Spiritual Activists: Thich Nhat Hanh

This story is about another monk – not a Catholic monk, but a Buddhist monk, born in Vietnam. His name is Thich Nhat Hanh – he’s also called Thay. He’s 85-years-old now and lives in France.

Thay and Thomas Merton met each other once – 45 years ago when Thay was visiting in Kentucky. They discovered kindred spirits in each other.

It helps to have a tradition of practices and writing to help the heart open up to the true self. It can be a Buddhist tradition, or a Catholic tradition, or some other one.

Thay became a Zen Buddhist monk when he was only 16. When there was a war in his country, Thay tried bravely to stop the fighting. Instead the government made him leave the country, the homeland he loved.

He and his friends bought an old farm in France, which they named Plum Village. They fixed up the buildings and planted gardens and plum trees. Many people – from Vietnam and elsewhere came to Plum Village to live and work – or to visit for awhile -- and practice and learn to be mindful – to love each other and not be violent.

At Plum Village, they spend a lot of time praying, meditating, and practicing mindfulness -- which means being aware of what we are doing and concentrate on enjoying it before we do something else. Pay attention to what is around you without worrying about the past or the future.

When you take a little time to sit quietly – maybe sit outside and just watch the grass and the clouds and the birds – it can make you feel calmer and nicer. And we can use that feeling to make the world a better place to live. When we are mindful, we are peaceful, and when we are peaceful, it helps other people be peaceful, too.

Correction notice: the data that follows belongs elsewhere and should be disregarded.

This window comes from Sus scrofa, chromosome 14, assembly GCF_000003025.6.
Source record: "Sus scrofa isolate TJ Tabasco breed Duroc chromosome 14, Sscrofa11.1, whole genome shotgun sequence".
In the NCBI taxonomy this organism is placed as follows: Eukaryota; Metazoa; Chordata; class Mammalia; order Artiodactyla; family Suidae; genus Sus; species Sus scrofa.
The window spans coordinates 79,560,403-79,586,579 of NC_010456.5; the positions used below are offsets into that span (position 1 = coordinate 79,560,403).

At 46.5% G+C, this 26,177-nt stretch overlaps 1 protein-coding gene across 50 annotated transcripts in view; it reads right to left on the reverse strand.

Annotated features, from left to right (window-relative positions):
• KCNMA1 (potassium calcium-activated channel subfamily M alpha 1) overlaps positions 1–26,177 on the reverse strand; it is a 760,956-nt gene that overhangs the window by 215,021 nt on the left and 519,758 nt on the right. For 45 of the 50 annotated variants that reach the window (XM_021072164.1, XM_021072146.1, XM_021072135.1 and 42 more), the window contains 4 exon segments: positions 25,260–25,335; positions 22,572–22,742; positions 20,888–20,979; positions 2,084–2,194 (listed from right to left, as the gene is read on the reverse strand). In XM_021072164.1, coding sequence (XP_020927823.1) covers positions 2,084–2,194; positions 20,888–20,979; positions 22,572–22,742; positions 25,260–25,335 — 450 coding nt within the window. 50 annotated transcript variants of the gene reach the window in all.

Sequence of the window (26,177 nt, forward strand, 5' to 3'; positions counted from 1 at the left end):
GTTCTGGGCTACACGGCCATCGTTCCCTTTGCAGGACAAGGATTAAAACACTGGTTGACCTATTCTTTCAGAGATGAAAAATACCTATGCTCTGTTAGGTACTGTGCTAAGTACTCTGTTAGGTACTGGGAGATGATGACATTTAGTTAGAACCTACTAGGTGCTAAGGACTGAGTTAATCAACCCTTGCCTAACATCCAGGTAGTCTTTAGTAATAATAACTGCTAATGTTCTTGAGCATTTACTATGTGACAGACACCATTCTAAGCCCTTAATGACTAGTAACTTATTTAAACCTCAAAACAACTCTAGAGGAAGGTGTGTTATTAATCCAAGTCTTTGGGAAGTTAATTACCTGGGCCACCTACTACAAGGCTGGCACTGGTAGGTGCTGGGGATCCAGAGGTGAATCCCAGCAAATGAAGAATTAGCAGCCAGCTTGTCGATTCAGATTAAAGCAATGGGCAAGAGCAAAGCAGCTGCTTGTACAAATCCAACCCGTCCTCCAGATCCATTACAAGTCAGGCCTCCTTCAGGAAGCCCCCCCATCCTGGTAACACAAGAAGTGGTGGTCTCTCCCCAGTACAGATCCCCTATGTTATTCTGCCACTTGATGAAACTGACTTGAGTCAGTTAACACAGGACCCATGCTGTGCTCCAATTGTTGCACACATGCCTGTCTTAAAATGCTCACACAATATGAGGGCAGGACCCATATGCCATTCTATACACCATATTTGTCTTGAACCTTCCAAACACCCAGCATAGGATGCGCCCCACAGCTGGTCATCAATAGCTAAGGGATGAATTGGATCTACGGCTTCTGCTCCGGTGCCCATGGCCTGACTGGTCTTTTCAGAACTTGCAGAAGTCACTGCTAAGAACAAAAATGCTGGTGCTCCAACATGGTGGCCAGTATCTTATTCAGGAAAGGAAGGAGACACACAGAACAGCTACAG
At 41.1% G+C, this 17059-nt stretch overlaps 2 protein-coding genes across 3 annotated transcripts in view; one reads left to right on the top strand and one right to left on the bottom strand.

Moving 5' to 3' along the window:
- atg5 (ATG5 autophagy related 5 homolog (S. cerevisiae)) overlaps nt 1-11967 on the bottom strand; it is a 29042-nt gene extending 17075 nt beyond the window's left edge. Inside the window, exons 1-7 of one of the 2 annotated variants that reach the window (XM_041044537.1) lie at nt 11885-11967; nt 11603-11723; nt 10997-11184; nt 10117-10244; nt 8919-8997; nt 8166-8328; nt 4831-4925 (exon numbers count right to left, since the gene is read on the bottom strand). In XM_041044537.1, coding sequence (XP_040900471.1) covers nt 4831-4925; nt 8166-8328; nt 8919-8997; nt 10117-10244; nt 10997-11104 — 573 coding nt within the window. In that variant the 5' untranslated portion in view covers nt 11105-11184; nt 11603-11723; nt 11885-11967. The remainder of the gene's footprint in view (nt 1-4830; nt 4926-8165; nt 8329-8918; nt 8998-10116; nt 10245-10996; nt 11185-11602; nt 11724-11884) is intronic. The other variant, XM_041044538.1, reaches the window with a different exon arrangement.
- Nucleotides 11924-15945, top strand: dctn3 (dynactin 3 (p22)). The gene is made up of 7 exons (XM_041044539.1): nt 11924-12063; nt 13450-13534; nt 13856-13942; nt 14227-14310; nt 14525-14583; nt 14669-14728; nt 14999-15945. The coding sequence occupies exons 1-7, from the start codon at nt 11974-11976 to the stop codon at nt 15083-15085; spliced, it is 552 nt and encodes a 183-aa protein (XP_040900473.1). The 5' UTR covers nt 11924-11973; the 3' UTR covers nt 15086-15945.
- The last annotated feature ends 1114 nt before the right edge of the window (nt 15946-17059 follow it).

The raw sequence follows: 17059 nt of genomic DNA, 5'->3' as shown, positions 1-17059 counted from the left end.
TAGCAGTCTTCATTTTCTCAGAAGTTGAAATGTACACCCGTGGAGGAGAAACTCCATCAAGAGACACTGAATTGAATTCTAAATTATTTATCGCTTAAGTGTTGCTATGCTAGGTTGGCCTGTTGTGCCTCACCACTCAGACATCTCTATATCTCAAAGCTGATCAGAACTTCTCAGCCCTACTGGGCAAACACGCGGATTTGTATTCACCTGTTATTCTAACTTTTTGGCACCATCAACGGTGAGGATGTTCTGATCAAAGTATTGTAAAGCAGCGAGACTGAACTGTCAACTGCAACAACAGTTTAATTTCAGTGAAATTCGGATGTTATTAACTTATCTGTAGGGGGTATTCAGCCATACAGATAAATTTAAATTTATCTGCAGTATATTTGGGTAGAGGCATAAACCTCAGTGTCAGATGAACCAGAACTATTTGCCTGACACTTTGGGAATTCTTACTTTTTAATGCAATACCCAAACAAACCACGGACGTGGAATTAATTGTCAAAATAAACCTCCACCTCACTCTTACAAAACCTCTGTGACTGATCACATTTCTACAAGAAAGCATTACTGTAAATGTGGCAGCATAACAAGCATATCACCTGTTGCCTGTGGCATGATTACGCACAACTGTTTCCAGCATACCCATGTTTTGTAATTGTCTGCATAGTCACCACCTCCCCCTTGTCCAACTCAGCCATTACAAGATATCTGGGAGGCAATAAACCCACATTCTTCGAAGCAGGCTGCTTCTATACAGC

Breathing in, you feel calm.
You are fresh as a flower.
Breathing out, you are not going to get angry.
You are solid as a mountain.
Thay says, “Make good use of the flower and the mountain in you and you will not be affected by what other people say and what they do to you. You will be able to help so many people.”

Thay was just a boy when he first began his training to understand how what we might think we want isn’t always what our heart really wants. When we don’t get what we think we want, we might fight or act mean. For Thay, though, you don’t have to have one big heart-opening experience like Thomas Merton had at Fourth and Walnut. You just have to water the seeds of joy and wanting to help others – and not water the seeds of anger and selfishness.

Keep watering the seeds of kindness and sharing, and let the seeds slowly grow – and this helps water those seeds in our friends, too. Thay often speaks to children. He says:
Walk and touch peace every moment.
Walk and touch happiness every moment.
Each step brings a fresh breeze.
Each step makes a flower bloom.
Kiss the Earth with your feet.
Bring the Earth your love and happiness.
The Earth will be safe when we feel safe ourselves.

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Part 5 of "The Spiritual Activist:
Previous: Part 4: "Thomas Merton"
Beginning: Part 1: "Satyana's Principles of Spiritual Activism"

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